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This Irish company has gone public in New York and it's already worth a cool $1.6 billion

Avolon sold 13.6 million shares yesterday. Get ready for takeoff…
Dec 12th 2014, 5:57 PM 23,766 30

Updated at 5.57pm

IRISH AIRCRAFT-LEASING FIRM Avolon launched on the New York stock market today after being valued at $1.6 billion (€1.28 billion).

The company, which was founded in 2010, yesterday sold 13.6 million shares for a total of $272 million (€218 million) in its initial public offering.

The shares initially sold for $20 apiece – slightly below the $21-$23 it had previously quoted investors – ahead of the company’s trading début.

However by lunch in New York the price had dropped about 7% and was sitting below $19 after what, over the past 4 years, had been the biggest capital-raising exercise by any Irish company since before the recession.

Avolon1 Avolon on the NYSE Source: Yahoo! Finance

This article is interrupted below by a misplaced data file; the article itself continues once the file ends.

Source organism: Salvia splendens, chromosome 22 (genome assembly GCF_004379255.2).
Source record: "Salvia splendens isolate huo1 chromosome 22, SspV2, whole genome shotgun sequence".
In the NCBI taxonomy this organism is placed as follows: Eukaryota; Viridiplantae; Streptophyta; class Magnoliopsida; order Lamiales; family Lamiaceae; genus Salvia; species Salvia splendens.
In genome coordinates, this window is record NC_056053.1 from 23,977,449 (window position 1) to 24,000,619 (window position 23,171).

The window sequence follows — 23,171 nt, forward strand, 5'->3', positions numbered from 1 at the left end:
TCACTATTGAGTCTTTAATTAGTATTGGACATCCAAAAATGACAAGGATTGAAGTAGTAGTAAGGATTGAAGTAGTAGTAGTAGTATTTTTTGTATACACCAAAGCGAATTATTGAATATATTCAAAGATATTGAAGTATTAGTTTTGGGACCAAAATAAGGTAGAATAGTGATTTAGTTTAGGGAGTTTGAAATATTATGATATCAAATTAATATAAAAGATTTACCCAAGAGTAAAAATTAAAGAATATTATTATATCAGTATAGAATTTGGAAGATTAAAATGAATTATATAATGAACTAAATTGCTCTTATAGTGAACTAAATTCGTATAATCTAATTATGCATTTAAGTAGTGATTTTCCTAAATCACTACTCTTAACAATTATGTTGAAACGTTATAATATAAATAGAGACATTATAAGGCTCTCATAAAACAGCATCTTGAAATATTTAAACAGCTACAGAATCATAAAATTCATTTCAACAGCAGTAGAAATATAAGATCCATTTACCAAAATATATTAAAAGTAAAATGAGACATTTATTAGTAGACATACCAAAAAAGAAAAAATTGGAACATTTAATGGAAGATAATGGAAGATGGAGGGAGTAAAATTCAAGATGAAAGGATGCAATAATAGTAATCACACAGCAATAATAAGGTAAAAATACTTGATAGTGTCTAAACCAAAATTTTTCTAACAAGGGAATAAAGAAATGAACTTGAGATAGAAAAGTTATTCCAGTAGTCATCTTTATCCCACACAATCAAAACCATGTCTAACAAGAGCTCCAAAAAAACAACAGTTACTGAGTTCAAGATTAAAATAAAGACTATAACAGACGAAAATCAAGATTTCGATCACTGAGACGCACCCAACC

The Dublin-headquartered company already owns or has committed to buy 236 aircraft, including 73 of Boeing’s next-generation 737-800s and 35 of Airbus’s latest, fuel-efficient A320s and A330s.

As of March this year, the company owned 105 planes worth $4.4 billion. Its customers include Ryanair and American Airlines, and it currently operates offices in China, Dubai, Singapore and the US.

Avolon Source: Avolon

A lucrative trade

Avolon was founded by Clare-born leasing entrepreneur Dómhnal Slattery, now the company’s chief executive, and it has has raised over $7.5 billion from investors since 2010. Yesterday’s share sale came from stockholders which include the Singapore government.

The company previously knocked back a bid from Chinese state investors which came after the company first applied for its New York listing in June.

johnc-domhnal-and-ray-3 Avolon founder Dómhnal Slattery, centre Source: Avolon

Aircraft leasing has become an increasingly lucrative business with the rise of fast-growing budget airlines like Ryanair, which need extra planes but don’t want to invest the billions required to permanently expand their fleets.

About two-fifths of all large planes in commercial use are leased and several of the industry’s major players, including AWAS and AerCap, are also based or have significant operations in Ireland.

READ: This plane could replace 12,000 jets – and it finally took off this week >

READ: Ryanair ordered to pay a LOT of money for breaching French labour law >

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Peter Bodkin


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